LEDs Shine Through PCB On This Tiny Word Clock

Everyone seems to love word clocks. Maybe it’s the mystery of a blank surface lighting up to piece together the time in fuzzy format, or maybe it hearkens back to those “find-a-word” puzzles that idled away many an hour. Whatever it is, we see a lot of word clock builds, but there’s something especially about this diminutive PCB word clock that we find irresistible.

Like all fun projects, [sjm4306] found himself going through quite the design process with this one. The basic idea – using a PCB as the mask for the character array – is pretty clever. We’ve always found the laser-cut masks to be wanting, particularly in the characters with so-called counters, those enclosed spaces such as those in a capital A or Q that would be removed by a laser cutter. The character mask PCB [sjm4306] designed uses both the copper and a black solder mask to form the letters, which when lit by the array of SMD LEDs behind it glow a pleasing blue-green color against a dark background. Try as he might, though, the light from adjacent cells bled through, so he printed a stand that incorporates baffles for each LED. The clock looks great and even has some value-added modes, such as a falling characters display a la The Matrix, a Pong-like mode, and something that looks a bit like Tetris. Check out the video below for more details.

We’ve seen word clocks run afoul of the counter problem before, some that solved it by resorting to a stencil font, others that didn’t. We’re impressed by this solution, though, enough so that we hope [sjm4306] makes the PCB files available so we can build one.

22 thoughts on “LEDs Shine Through PCB On This Tiny Word Clock

    1. In the first video I have a timelapse showing me hand soldering the pcb. The kit will probably just be a solder it yourself affair (the back is easy, it’s all those leds on the front and making sure they are the right way round that is a bit of a pain).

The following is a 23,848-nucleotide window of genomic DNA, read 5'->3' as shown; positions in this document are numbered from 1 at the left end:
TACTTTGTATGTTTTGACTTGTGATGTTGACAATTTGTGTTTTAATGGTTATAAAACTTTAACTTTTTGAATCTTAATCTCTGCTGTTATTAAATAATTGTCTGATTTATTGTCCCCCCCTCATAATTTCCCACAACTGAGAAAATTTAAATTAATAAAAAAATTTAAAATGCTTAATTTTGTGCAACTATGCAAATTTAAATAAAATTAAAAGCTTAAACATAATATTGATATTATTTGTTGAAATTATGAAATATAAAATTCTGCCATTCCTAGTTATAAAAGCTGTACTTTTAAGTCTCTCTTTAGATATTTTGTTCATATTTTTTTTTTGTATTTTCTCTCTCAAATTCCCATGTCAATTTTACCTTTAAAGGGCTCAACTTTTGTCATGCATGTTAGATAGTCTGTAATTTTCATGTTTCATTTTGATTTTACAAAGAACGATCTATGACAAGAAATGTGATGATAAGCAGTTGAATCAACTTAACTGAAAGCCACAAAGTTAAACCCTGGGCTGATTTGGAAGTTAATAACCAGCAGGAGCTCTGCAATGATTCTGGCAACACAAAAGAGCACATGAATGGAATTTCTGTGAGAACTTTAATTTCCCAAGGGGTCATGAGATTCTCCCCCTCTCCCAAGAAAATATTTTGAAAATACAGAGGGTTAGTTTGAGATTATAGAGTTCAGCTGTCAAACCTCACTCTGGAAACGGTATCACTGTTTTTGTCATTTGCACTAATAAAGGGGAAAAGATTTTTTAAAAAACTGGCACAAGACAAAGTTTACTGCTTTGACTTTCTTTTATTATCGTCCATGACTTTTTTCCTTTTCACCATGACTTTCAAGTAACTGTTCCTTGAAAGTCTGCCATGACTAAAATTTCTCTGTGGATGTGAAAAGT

1. I thought from the title that the LEDs were on the backside of the PCB with the solder mask forming the letters. One PCB, not two. I wonder if that could be done, with copper on the front etched to form the letters, and very thin traces on the back to connect the LEDs.

      1. I’ve been tempted to do this on a multilayer board with the mask in copper hidden on layer 2, and layer 1 totally blank. Haven’t had a 4-layer project that needed indicators since I thought of that, though, and the two-layer boards I have done would have become too expensive just for a laugh.

    1. We did something like that in a product, but instead of just using milled slots, we actually went with copper plated slots (0.6mm wide) to block all the light bleeding. We used reverse mount LEDs sitting in holes in the PCB, and the holes need to be countersunk from the front to allow for a wider light cone. Making the plated slots between the LEDs was a cheaper, easyer to manufacture option than trying to get the countersunk holes the LEDs sit in copper plated.

    1. Wow, your word clock is beautiful! At the beginning I did think about adding touch, but decided against it for such a small clock since it would be easy to accidentally trigger buttons while holding it.

    1. I’ll look into getting the midframe and possibly a nice clear acrylic case laser cut, but having another pcb as the light baffle wont work as the fr4 material is actually partially translucent.

  2. I like this design very much, it is beautifully executed.

    Yes, there is some bleed from the nearby leds on the bottom PCB. I think what you can try to alleviate the issue:
    – switch to a black rubber spacer instead of printed one. The rubber can be compressed like a gasket between the two PCBs and you’ll get much better isolation between light sources.
    – use a higher thickness PCB, I think up to 2.5mm thickness is not a terrible cost adder. this way if the FR-4 is leaking sideways it will need to pass more material to the top side of the board
    – close a bit the solder mask opening on the bottom side. This will involve trial and error. I should be just about so that the wanted illumination of the character is not affected.

    All in all, great work, keep it up

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